The Gothic emerged at a time of great change in English culture, politics, sciences, social life. These changes had an undeniable effect upon the perspective of the authors of the Eighteenth century. The Gothic is a product of the Eighteenth century in many ways, and Gothic stories written during that period reflect the anxieties and tensions associated with it. For example, the lives of the English changed dramatically as the population shifted from rural areas to urban ones. The Gothic explores this with its attention to claustrophobic spaces and its fascination with the romance of the rural past. With changes in industry came changes in class structures and social conflicts; the Gothic explores these as part of its exploration of birth, ancestry, and agency. The exuberant expansion of England as it became the British Empire led the Gothic to consider the “other,” while the French Revolution caused the Gothic to take a serious look at British xenophobia, and Francophobia in particular.
Recommended resources for understanding the broader literary movements of the Eighteenth Century:
Norton’s Eighteenth Century web site.
University of Michigan's Eighteenth Century Collection Online.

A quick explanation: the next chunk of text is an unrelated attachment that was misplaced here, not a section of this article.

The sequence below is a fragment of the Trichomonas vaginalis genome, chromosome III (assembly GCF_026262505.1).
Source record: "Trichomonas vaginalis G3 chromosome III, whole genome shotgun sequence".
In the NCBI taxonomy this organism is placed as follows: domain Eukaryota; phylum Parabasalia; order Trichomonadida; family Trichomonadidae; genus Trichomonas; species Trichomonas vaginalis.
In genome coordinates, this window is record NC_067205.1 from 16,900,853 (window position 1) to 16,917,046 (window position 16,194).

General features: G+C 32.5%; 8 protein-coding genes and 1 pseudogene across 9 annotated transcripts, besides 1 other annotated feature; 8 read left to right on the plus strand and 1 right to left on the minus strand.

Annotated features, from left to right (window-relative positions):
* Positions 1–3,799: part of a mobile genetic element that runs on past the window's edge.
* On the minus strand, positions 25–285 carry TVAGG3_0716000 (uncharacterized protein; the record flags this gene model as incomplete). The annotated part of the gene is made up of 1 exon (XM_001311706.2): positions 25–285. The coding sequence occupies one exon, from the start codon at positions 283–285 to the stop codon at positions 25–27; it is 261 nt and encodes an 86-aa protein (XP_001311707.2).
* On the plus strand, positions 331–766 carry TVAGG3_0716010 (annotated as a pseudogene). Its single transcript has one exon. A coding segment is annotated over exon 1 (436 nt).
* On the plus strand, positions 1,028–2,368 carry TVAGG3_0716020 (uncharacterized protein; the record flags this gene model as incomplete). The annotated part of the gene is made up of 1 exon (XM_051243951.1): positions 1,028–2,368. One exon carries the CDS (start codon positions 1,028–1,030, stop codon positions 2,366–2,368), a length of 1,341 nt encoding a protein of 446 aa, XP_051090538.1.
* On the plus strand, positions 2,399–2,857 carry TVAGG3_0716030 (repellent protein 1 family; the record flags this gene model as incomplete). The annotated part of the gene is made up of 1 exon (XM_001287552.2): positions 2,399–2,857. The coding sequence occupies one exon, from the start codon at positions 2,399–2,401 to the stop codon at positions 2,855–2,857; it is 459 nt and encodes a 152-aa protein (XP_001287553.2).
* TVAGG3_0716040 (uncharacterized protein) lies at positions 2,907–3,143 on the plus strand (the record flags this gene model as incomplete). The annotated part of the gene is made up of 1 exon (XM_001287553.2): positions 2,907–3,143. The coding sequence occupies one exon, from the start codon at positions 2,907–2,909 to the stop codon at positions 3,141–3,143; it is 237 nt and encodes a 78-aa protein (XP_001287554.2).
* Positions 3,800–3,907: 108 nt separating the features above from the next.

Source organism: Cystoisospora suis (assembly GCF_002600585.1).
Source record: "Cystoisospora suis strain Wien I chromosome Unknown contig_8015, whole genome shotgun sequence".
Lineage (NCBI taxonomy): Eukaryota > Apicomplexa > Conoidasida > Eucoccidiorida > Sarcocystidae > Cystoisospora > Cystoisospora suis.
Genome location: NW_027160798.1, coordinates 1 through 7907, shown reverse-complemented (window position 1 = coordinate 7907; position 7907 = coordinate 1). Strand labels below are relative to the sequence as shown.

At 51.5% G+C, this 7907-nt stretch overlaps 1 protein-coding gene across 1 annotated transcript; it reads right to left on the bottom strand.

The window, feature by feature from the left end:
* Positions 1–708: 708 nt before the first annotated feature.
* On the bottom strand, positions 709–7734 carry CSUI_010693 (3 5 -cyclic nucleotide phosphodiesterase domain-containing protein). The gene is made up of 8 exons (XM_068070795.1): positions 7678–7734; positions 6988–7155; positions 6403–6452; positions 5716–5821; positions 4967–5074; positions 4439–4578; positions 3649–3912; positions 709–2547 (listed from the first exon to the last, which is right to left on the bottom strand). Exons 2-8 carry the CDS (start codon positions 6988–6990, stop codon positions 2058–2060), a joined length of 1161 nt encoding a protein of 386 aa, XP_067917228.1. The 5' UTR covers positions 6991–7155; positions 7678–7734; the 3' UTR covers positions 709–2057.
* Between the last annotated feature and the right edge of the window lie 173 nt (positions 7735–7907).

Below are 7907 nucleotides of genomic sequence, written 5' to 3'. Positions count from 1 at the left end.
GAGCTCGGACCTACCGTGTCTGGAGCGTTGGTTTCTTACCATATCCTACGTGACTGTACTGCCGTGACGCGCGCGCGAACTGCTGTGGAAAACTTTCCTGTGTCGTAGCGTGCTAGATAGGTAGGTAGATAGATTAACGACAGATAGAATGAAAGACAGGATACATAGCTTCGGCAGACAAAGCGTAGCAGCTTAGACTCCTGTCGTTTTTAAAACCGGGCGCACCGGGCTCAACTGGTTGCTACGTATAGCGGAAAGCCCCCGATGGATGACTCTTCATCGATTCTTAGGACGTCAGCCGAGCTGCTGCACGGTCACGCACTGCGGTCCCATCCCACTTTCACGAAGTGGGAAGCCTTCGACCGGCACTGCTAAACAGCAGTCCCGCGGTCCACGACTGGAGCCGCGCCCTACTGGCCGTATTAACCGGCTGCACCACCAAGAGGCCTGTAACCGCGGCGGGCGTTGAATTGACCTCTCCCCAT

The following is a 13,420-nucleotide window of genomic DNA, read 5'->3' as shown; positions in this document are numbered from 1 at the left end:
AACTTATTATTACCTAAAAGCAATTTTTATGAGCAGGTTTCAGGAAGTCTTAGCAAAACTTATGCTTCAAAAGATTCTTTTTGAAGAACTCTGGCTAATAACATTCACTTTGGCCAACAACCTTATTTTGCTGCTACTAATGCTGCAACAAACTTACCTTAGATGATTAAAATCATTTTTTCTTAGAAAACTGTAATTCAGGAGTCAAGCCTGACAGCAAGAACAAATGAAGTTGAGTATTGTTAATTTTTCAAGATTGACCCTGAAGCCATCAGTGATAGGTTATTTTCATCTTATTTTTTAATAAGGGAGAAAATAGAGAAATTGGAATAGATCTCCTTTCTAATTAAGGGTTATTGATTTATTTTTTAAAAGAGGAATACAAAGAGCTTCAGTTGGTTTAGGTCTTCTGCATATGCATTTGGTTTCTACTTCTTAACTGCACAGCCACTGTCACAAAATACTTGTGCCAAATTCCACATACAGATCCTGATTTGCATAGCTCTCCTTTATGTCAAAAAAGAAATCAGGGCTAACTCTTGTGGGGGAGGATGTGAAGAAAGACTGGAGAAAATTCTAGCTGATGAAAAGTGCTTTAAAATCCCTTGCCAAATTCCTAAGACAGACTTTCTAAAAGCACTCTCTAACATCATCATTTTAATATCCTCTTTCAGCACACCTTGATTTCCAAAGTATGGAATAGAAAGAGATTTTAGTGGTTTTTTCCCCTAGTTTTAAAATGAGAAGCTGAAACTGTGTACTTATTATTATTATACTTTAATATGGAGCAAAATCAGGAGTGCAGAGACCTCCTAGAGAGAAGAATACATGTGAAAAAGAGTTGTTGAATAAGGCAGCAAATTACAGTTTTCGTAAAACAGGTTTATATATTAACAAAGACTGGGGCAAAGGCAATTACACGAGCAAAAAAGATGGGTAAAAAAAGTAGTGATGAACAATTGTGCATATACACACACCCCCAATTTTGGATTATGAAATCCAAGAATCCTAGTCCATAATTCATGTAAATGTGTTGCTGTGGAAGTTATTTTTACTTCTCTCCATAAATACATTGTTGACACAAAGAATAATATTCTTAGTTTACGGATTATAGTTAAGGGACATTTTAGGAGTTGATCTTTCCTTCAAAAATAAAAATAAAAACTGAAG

Voice of the Shuttle's Eighteenth Century and Restoration page.
Ethelred & Lidania; OR, The Sacrifice to Woden [Transcript], Sarah Scudgell Wilkinson
The History of Zoa, the Beautiful Indian, Daughter of Henrietta de Bellgrave; and of Rodomond, Whom Zoa Releases from Confinement, and with Him Makes Her Escape from Her Father, Who Was the Occasion of Rodomond's Imprisonment and Dreadful Sufferings. To Which is Added the Memoirs of Lucy Harris, a Foundling, Who, at Sixteen Years of Age Was Discovered to be Daughter to the Countess of B- A True Story, Unknown
The True and Affecting History of Henrietta de Bellgrave; A Woman Born Only for Calamities. Being an Unhappy Daughter, Wretched Wife, and Unfortunate Mother; Containing a Series of the Most Uncommon Adventures that Ever Befel One Person by Sea and Land, Unknown